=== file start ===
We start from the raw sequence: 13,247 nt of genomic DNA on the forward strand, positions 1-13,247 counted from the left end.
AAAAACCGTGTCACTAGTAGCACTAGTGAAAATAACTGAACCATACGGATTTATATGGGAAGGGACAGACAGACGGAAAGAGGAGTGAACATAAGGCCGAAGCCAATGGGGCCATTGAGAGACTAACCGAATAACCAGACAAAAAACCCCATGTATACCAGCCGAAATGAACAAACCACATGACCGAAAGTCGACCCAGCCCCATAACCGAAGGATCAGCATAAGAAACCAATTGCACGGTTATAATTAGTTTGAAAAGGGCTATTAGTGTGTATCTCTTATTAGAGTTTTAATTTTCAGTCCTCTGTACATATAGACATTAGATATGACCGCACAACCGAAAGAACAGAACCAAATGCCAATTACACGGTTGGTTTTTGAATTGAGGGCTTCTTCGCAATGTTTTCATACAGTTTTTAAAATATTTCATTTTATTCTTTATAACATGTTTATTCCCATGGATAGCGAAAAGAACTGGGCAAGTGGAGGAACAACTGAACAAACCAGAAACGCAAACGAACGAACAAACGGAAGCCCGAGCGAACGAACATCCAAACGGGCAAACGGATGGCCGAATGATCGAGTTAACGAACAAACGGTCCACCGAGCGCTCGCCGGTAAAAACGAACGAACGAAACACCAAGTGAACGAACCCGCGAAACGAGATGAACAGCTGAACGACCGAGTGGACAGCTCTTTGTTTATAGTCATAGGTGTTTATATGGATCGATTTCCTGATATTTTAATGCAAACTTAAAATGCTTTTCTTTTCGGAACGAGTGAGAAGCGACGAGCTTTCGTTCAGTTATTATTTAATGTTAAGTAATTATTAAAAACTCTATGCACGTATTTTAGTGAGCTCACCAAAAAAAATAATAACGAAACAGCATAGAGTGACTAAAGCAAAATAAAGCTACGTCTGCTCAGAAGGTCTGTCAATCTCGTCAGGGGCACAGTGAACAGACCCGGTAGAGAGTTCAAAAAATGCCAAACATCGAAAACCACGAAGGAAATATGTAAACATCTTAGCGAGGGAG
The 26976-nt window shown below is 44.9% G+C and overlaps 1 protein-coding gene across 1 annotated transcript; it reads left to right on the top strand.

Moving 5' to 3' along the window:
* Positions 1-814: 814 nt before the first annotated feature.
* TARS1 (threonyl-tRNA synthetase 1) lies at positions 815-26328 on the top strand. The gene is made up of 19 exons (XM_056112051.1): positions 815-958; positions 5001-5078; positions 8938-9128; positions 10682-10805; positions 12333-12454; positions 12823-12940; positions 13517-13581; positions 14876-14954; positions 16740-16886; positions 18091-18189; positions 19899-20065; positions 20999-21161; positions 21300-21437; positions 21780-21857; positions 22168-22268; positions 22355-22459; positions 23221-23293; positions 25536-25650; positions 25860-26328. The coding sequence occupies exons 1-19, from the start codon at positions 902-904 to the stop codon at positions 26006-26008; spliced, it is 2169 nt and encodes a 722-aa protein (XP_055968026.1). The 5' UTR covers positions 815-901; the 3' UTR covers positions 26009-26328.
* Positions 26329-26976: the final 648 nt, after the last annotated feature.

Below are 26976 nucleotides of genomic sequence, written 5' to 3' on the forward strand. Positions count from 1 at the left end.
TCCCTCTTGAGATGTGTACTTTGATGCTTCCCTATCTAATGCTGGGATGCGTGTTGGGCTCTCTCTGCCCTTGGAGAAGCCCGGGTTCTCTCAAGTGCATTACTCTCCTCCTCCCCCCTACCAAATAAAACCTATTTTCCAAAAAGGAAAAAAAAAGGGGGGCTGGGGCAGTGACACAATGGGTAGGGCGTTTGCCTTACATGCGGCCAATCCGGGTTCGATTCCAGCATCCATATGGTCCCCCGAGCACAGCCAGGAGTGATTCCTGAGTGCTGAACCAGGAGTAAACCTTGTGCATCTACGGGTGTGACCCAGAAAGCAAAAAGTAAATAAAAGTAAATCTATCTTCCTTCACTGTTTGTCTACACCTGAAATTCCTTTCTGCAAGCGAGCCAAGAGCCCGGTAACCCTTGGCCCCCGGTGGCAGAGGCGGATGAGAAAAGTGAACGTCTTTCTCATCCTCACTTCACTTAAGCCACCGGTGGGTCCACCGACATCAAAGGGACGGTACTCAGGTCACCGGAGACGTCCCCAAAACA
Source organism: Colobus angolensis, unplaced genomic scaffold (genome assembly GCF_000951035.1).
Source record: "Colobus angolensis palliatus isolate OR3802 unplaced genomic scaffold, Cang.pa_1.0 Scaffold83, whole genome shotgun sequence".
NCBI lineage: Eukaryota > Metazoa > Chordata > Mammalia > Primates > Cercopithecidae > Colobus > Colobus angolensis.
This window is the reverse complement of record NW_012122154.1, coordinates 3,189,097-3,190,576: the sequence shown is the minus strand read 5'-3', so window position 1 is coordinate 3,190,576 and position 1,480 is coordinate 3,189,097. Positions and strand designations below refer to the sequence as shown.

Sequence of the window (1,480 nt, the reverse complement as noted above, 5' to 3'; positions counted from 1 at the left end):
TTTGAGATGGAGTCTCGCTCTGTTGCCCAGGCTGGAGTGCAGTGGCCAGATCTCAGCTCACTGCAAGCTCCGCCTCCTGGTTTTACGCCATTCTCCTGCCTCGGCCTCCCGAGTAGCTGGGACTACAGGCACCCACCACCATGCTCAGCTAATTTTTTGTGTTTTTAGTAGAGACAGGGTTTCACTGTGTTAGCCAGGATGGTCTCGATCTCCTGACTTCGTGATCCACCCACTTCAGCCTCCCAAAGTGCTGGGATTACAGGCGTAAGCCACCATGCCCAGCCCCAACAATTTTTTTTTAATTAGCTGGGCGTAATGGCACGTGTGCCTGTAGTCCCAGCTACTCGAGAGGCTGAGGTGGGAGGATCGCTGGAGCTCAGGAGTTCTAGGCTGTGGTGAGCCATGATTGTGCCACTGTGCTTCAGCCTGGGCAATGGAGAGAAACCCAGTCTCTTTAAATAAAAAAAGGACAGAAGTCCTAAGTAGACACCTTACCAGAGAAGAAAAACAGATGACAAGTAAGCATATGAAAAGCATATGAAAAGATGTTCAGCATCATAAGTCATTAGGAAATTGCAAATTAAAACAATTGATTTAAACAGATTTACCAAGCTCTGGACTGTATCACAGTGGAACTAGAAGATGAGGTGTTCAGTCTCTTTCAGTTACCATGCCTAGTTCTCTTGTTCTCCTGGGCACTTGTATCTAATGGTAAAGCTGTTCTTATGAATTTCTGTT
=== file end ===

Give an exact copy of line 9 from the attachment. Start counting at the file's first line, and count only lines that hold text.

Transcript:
TCCCTCTTGAGATGTGTACTTTGATGCTTCCCTATCTAATGCTGGGATGCGTGTTGGGCTCTCTCTGCCCTTGGAGAAGCCCGGGTTCTCTCAAGTGCATTACTCTCCTCCTCCCCCCTACCAAATAAAACCTATTTTCCAAAAAGGAAAAAAAAAGGGGGGCTGGGGCAGTGACACAATGGGTAGGGCGTTTGCCTTACATGCGGCCAATCCGGGTTCGATTCCAGCATCCATATGGTCCCCCGAGCACAGCCAGGAGTGATTCCTGAGTGCTGAACCAGGAGTAAACCTTGTGCATCTACGGGTGTGACCCAGAAAGCAAAAAGTAAATAAAAGTAAATCTATCTTCCTTCACTGTTTGTCTACACCTGAAATTCCTTTCTGCAAGCGAGCCAAGAGCCCGGTAACCCTTGGCCCCCGGTGGCAGAGGCGGATGAGAAAAGTGAACGTCTTTCTCATCCTCACTTCACTTAAGCCACCGGTGGGTCCACCGACATCAAAGGGACGGTACTCAGGTCACCGGAGACGTCCCCAAAACA